CLARKSVILLE, TN (CLARKSVILLE NOW) – Two Clarksville doctors have been charged in federal court in Kentucky with participating in the illegal distribution of opioids across the state, and one of them has pleaded guilty.
The two, Dr. James Maccarone and Dr. John Stanton, illegally prescribed at least 46,060 pills from July 2016 to around March 2021 that contained controlled substances, according to allegations in court records obtained by Clarksville Now.
Maccarone, who owned and operated the Gateway Medical Associates pain management clinic at 751 Chesapeake Lane in Clarksville, pleaded guilty Jan. 24 to conspiracy to unlawfully distribute controlled substances, court records show.
Stanton pleaded not guilty. He was medical director of Maccarone’s clinic from July 2016 until the end of 2020, according to Maccarone’s plea agreement.
On February 21, the clinic in Maccarone was closed, with a sign on the door reading: “Please note that this clinic is closed. You are welcome to come to the Joint and Spine Pain Center, 980 Professional Park Blvd., Suite C, (931) 919-3813, if you live within 100 miles of the clinic.
According to the clinic’s website, Stanton managed the Joint and Spine Pain Center, which has two locations in Clarksville. When Clarksville Now contacted both clinics by phone, no one answered.
The first indictment, which was filed in federal court in London, Kentucky, in March 2021, charged Maccarone and two other Kentucky individuals with conspiracy to distribute controlled narcotics in areas of Knox and Clay in Eastern Kentucky.
The other two individuals also pleaded guilty. Stanton was included in the indictment filed in July 2021.
According to court records, Maccarone and Stanton repeatedly failed to meet professional standards for prescribing controlled substances for the treatment of chronic pain. This included writing narcotics prescriptions for several patients who “showed clear signs of drug diversion and abuse,” according to court records.
They also prescribed several opioids and other controlled substances in unsafe amounts and combinations, records show.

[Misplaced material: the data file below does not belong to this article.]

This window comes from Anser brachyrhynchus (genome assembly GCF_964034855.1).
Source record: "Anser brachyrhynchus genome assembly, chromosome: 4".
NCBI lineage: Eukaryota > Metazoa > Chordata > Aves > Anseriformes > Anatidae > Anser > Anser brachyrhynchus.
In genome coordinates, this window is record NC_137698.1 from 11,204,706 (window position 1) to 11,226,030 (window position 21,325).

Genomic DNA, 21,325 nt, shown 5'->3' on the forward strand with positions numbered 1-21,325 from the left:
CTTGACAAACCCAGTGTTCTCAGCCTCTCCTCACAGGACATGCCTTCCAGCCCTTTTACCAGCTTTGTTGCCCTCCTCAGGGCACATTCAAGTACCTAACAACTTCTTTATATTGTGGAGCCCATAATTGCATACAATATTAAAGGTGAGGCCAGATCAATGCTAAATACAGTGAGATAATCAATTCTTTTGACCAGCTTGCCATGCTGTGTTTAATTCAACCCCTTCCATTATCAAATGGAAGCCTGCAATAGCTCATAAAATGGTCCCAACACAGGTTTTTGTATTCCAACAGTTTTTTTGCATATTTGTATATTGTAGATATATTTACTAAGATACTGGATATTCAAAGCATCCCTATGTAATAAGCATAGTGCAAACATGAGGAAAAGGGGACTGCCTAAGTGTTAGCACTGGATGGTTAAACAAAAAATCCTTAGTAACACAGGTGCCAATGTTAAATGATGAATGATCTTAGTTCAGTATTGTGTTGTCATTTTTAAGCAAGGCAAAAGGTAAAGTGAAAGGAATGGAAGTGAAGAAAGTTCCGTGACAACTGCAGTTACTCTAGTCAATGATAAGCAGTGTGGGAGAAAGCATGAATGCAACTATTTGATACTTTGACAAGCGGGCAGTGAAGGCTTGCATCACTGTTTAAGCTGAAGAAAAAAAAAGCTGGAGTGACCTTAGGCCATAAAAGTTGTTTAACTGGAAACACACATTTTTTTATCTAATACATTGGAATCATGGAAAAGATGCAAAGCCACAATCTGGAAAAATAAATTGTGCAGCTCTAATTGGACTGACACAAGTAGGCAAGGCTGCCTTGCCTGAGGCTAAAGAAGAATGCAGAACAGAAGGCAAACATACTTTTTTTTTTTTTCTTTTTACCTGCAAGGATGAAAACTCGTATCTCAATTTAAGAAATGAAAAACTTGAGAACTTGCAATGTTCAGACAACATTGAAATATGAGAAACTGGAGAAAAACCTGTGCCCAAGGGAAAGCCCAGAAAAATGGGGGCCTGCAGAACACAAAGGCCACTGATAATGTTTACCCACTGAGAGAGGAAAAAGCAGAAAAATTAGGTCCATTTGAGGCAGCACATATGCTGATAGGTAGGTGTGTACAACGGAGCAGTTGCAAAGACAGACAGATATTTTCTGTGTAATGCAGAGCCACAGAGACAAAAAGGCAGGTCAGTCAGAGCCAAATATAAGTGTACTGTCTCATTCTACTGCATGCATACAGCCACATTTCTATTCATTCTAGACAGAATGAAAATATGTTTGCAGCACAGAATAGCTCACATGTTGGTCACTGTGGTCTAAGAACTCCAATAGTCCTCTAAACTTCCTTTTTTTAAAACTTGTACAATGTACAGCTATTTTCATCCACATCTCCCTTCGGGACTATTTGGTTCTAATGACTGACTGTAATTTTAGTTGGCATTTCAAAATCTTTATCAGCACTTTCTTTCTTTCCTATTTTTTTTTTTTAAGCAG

Some of the patients who were prescribed opioids for chronic pain were traveling eight hours round trip from southern and eastern Kentucky, sometimes in groups, records show.
Records indicated that these patients sometimes waited 10 hours or more to be seen at the clinic, and office visits were made late in the evening, or sometimes even early in the morning.
Patients paid for their care at the Maccarone clinic with prepaid credit cards at around $400 per visit, and they were allowed to miss the required number of pills and instead pay a “no-show fee,” according to court records.
Patients also understood that if they paid the high cash fee demanded by the clinic, Maccarone and Stanton would prescribe the narcotics, which could be abused or sold for profit, records show.
Also in the plea deal, Maccarone agreed to confiscate more than $200,000 in funds from three bank accounts, along with an additional $1.3 million in a judgment — which the courts ruled were profits from the illegal prescription of narcotics.
Maccarone also agreed to confiscate the Chesapeake Lane property where his medical practice was located.
Both doctors’ licenses have since been revoked.
Clarksville Now contacted the U.S. Attorney’s Office in the Eastern District of Kentucky.
Maccarone’s attorney, Jim Todd of Nashville, did not return requests for comment.